Steve Lane: In a Small, Square Woodland


 

       The apartment thing was weighing on the man. The dog went on yanking him down the dim path, veering into the woods first one way then the other, per some plan of her own. There was no getting away from anything; the back decks of the nearest houses were too near, and from where the path doubled over the shoulder of a hill, the lighted shopping centers by the highway stood out in clear, crisp miniature against the twilight. He could hear but no longer see the stream that split the preserve’s handful of November beech-woods in two. He let himself be pulled along, risking a stumble.
       Finding a new roommate — that would be a bother. Lissa had been bothersome too, no question. She had found him two years ago, from an ad he’d put in coffee shops, with the little strips you could tear off. She’d brought the little strip to their first meeting; in a burst of enthusiasm, he’d written her into the lease, which they now both more or less regretted. She worked two jobs, one at a Whole Foods, the other at a pottery co-op, and always paid the rent on time. Sundays she slept till noon. She left hair in the shower, and buttery knives on the countertop, but nothing worse. So where had her odd, unappeasable grievances come from? That he’d drunk her milk (he hadn’t), that he’d been hostile about the use of shared space (he had asked her to pick up some magazines in the TV room once). That his habits were stressful. A headlamp moved along the trail below, whether toward him or away from him he could not tell.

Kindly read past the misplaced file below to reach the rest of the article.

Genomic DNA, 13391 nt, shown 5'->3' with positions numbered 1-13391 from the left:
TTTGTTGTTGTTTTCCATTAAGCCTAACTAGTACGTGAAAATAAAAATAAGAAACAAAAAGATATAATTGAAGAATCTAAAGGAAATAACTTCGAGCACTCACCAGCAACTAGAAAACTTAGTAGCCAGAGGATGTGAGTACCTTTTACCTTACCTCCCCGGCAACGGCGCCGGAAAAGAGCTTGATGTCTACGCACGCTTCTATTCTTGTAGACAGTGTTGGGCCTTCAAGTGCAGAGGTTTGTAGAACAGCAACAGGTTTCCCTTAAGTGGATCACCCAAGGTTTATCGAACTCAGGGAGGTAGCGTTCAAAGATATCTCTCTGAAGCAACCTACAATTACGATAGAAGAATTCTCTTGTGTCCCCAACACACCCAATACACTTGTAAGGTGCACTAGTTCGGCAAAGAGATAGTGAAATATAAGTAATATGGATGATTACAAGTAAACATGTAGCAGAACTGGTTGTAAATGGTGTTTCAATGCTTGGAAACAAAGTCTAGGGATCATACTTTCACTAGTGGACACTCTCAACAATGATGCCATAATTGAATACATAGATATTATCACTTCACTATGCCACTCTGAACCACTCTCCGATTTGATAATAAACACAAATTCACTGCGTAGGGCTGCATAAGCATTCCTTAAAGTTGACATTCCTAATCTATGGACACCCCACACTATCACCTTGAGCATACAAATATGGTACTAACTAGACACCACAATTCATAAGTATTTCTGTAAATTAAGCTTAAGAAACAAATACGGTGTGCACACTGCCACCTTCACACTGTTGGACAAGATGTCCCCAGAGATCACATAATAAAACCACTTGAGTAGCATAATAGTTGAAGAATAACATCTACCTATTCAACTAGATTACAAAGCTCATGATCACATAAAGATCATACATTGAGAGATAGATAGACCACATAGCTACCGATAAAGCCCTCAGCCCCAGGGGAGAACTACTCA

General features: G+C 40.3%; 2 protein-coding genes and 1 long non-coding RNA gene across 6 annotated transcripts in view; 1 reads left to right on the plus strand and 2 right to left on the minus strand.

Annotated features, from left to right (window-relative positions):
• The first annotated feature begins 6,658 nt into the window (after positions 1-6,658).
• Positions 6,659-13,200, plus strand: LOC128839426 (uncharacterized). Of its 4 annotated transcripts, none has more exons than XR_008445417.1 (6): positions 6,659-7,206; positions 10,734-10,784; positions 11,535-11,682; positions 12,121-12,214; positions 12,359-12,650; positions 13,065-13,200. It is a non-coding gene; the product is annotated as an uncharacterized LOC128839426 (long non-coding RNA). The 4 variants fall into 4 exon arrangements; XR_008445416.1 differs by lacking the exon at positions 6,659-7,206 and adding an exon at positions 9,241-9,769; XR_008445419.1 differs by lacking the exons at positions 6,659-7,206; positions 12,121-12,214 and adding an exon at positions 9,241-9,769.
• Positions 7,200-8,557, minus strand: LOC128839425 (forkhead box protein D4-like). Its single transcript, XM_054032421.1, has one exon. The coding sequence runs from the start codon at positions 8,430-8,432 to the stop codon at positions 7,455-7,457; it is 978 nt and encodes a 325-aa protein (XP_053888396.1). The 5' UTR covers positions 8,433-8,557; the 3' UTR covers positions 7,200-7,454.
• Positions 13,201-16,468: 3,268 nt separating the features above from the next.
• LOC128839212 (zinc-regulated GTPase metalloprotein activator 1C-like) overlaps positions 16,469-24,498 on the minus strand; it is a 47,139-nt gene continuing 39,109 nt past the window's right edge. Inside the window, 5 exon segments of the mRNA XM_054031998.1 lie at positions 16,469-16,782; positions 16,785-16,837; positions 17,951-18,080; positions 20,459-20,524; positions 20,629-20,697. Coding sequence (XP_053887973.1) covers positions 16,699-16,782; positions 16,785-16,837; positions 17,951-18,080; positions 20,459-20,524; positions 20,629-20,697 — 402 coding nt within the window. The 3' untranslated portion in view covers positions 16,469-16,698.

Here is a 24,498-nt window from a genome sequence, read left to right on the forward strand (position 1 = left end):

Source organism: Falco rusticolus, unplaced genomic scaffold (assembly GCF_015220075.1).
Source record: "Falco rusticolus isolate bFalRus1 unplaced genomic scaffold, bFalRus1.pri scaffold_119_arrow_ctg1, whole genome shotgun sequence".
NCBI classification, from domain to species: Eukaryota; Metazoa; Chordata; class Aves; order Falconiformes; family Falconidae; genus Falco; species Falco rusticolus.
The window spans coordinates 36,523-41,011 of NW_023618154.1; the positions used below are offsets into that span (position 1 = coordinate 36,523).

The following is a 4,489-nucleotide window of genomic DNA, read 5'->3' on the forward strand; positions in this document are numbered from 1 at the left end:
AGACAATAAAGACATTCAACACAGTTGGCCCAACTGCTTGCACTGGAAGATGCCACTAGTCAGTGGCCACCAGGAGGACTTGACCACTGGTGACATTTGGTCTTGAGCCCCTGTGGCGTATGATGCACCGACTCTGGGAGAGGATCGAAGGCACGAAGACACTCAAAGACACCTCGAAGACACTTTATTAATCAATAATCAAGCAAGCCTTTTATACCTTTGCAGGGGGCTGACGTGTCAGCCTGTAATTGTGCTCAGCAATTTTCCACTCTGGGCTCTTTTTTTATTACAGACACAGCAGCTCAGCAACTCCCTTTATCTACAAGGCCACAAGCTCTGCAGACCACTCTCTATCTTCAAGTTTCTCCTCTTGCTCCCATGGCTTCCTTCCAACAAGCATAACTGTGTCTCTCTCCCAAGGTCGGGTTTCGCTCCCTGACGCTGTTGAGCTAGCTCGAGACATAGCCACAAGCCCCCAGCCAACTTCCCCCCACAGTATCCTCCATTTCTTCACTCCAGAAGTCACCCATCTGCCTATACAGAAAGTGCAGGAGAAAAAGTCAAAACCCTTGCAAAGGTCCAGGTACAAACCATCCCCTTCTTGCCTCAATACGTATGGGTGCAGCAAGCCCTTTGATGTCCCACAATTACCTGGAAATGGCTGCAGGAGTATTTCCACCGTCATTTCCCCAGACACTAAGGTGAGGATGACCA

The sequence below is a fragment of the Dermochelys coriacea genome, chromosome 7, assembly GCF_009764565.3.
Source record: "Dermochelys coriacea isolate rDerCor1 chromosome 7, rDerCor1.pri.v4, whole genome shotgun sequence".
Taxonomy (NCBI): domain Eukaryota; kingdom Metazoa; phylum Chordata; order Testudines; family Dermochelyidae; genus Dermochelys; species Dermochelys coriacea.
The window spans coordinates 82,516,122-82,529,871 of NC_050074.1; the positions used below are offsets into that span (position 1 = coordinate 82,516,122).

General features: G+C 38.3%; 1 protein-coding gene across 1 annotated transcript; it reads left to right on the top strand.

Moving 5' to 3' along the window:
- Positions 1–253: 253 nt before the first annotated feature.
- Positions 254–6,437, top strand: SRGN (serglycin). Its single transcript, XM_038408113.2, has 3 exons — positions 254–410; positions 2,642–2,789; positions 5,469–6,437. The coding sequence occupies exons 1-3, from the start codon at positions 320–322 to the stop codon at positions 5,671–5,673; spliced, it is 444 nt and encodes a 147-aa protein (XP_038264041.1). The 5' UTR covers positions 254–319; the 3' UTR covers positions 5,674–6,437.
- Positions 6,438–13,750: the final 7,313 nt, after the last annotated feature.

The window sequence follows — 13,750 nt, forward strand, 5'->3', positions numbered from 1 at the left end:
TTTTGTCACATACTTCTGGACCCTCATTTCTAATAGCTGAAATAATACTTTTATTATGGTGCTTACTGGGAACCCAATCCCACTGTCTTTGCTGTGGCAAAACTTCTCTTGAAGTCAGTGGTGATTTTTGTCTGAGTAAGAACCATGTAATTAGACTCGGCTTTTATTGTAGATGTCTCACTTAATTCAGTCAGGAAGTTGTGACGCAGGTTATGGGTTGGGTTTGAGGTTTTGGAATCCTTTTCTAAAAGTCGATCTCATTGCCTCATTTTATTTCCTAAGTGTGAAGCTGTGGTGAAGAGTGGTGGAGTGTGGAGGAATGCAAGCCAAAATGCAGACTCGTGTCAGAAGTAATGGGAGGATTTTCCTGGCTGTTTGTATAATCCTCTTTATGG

Which habits? People liked to assume he and Lissa were a couple, despite the age difference; but they were not. She had her own life and friends, it seemed. Though she had all but asked him out once. She had been in the middle of some homework for a psych course, a program she had since abandoned, and wanted a piece of cake, and coffee with it and would he go with her, just for company.
       She would have made a terrible therapist. On the other hand, he was no judge of people at all, look at all the high school friends he’d held in contempt who had their own companies now, or were in politics.
       The dog slewed from side to side, sniffing urgently, like a compass foiled in finding north. She (Lissa) had praised him for his self-awareness once. He remembered the praise, but not its occasion. He saw the blinking lights of a descending jet, the noise not reaching him.
       He sat down on a stone, reeled the dog in close, and, unaccountably, began to weep.

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